I read recently that the quality of the question you ask yourself, directly impacts the quality of the thoughts you will think repeatedly afterwards. Makes sense. For example, when you ask yourself,
"Why does this always happen to me?
What's wrong with me?
Why does he/she always get what he/she wants?"
You are setting yourself up for a negative spin. The questions themselves are already pointing at a self-defeating answer.
Pay attention to the questions you ask yourself, and practice switching up the words you use to set yourself up for growth and progress. For example,
"What is this consistent trend I am seeing in my life trying to teach me?
What is my fear pointing at that needs to heal in my life?
What can I learn from my struggle today?"
These questions can be posed in place of the ones above, but they convey a sense of calm and curiosity to learn, and to not be the victim.
I was reminded of the beauty of quality questions after a yoga class I taught last week. This particular class is held in the Student Support Center at SAIT, and generally there are 1-5 people who attend. Last week, there was one student who came to practice and he is someone who has been coming pretty consistently since I started teaching in this space 8 months ago.
We had a great practice together and he stopped me a few times to ask me questions throughout the class, which I love! He is a very inquisitive fellow and has a genuine thirst for understanding as much as he can.
After class, I wandered down the hall to sit with my notebook and get some work done before I left campus to my next appointment. The student from yoga class came over to me a few minutes later and thanked me again for class, and then asked if he could ask me a few questions. Below is our conversation, as I wrote it down as soon as he walked away. I was floored by his curiosity and the quality of the questions he asked. It sparked a deeper inquiry on my part, and my hope is that these same questions can spark some time for you putting pen to paper as well.
Student: How do you find and stay motivated with just one person in your class?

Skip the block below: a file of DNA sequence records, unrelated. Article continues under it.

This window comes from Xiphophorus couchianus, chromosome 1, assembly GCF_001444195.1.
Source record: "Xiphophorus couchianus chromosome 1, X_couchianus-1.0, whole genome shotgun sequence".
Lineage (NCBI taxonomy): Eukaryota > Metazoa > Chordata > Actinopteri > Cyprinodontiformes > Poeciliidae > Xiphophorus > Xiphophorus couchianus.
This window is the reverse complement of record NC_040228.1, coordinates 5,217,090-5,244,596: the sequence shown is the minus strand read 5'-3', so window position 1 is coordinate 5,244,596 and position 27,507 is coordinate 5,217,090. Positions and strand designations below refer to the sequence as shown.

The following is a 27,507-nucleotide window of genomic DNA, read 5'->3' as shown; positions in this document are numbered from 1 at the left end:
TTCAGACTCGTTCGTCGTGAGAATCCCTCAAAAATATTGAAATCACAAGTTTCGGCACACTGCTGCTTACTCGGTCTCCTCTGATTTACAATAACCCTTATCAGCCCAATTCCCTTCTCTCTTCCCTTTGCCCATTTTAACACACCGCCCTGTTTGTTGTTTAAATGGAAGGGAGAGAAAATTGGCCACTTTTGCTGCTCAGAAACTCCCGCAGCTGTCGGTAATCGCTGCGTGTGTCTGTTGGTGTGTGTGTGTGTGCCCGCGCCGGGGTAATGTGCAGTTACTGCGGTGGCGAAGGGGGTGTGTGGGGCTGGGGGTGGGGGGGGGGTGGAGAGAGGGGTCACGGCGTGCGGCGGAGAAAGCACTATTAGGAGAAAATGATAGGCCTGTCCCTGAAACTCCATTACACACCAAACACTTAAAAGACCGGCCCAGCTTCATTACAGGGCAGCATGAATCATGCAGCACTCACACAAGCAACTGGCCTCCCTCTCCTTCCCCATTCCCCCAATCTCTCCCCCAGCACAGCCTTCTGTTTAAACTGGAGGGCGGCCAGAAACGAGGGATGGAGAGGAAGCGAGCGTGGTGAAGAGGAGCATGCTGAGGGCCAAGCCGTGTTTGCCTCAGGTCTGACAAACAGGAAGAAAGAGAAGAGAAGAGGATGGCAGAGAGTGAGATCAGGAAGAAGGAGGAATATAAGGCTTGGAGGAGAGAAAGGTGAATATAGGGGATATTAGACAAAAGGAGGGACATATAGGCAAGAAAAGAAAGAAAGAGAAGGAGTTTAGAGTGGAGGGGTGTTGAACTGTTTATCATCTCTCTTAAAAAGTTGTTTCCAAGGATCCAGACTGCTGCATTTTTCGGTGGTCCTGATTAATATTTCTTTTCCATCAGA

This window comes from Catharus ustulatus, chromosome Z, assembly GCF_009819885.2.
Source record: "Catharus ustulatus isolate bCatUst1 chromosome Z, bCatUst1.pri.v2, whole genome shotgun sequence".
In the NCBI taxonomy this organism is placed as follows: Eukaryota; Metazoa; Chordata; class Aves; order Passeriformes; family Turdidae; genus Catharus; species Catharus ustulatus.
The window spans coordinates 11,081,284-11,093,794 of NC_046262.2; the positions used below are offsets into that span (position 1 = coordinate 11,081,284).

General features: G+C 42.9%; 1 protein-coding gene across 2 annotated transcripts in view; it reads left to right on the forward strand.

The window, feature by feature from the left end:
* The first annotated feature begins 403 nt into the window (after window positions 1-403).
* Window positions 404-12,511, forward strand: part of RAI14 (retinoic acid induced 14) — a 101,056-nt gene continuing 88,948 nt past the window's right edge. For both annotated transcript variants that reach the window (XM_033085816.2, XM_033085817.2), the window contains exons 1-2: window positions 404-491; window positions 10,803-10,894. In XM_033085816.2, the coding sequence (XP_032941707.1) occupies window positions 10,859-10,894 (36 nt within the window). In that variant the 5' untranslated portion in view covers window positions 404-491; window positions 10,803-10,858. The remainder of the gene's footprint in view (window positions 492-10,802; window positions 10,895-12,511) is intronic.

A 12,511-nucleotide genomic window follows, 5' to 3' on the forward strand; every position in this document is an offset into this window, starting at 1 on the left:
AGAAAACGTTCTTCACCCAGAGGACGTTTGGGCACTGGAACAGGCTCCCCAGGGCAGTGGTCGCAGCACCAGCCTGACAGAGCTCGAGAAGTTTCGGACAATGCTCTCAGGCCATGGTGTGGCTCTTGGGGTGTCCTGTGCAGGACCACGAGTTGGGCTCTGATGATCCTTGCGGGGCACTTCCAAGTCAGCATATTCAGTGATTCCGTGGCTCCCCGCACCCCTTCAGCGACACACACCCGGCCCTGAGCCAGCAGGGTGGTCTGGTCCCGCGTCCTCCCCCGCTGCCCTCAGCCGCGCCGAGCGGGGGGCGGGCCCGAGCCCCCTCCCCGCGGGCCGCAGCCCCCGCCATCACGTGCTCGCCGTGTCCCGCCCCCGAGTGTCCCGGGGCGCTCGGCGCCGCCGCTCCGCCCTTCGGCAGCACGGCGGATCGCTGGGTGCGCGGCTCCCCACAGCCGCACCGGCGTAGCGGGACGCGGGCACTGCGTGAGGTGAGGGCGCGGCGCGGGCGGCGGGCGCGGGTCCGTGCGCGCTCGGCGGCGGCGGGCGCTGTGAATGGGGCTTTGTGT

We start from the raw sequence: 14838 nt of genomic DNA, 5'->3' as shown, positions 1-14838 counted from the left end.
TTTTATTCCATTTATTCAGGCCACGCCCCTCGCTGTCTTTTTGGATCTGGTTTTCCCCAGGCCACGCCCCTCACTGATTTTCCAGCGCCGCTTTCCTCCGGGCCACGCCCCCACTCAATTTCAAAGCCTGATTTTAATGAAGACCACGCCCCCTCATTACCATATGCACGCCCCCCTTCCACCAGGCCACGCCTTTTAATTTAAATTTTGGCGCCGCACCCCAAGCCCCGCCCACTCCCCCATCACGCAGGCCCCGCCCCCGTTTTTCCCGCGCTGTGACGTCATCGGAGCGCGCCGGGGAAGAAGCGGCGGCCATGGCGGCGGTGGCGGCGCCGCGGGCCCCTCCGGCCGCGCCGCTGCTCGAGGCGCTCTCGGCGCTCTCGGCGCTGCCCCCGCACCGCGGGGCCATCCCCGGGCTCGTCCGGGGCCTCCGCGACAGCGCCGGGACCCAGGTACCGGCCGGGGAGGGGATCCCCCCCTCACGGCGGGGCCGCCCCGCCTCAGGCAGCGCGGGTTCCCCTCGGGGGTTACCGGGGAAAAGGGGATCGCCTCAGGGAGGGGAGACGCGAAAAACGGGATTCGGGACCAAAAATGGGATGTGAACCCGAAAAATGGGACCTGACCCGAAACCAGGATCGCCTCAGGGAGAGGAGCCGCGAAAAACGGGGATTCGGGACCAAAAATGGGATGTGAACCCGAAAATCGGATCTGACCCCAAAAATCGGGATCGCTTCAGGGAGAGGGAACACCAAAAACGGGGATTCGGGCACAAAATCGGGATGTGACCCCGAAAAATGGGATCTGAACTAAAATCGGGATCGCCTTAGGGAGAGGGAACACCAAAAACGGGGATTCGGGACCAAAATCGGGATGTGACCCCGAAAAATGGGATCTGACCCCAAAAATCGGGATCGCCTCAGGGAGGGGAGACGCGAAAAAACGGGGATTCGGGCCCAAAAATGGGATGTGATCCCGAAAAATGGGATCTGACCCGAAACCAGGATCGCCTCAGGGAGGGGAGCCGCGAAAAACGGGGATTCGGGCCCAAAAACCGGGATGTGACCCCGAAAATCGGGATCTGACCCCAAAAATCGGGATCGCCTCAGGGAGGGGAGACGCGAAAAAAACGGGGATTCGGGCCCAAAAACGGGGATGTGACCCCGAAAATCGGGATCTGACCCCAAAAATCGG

Me: I have had several classes with only one person, and several classes or workshops where no one shows up, so I have had practice. What I realized is that a big part of the motivation is found in the tone I use when I say how many people are registered or who show up. If I say "Only 1 person showed up", I can feel defeated and unimportant. But if I say, "Wow, 1 person is here to learn and practice with me when they could be doing anything else with their time", suddenly I feel connected and energized. I feel grateful and excited to share my passion and love with anyone and everyone. If I can support and love up one person, I don't see that as any less valuable than 5 or 10 or 20. Making a positive impact on one person's life fuels and motivates me.
Student: What do you think of the Law of Attraction? Do you practice it?
Me: I focus on my energy. I know how I want to feel, how I want to show up, how I want to react, and explore, and I know I am responsible for my effort in being mindful, open, and receptive. It just so happens, that showing up this way attracts more people like that into my life. I strive to manifest what I want and desire, but I also surrender to what is and remind myself that I can't control the outcome, I can only control my effort.
Student: One more questions, I notice you are really good at holding eye contact. In my culture, it is common to look away from the person you are talking to, especially when you are trying to explain something as you visualize it. This is something I am trying to get better at.
What is your Mindset in your ability to hold eye contact while engaging with someone?
Me: I want connection! The conversation I am having, and the potential growth that comes from that, is only possible because of the person I am engaging with. I want that exchange of energy, that real and vulnerable connection that allows me to be fully seen and accepted as I fully see and accept who I am connecting with.
And that was it. He thanked me and we went our separate ways. It has been such a pleasure to get to know this man during the last few months, and I am excited to be a part of his growth and journey towards the big goals he has set for himself.
Just another example of the power of showing up, of leading by example, of being open and honest and receptive to conversations and connections, and to pay attention to the quality of words you use with yourself and with others. You create a ripple effect. What impact are you making today?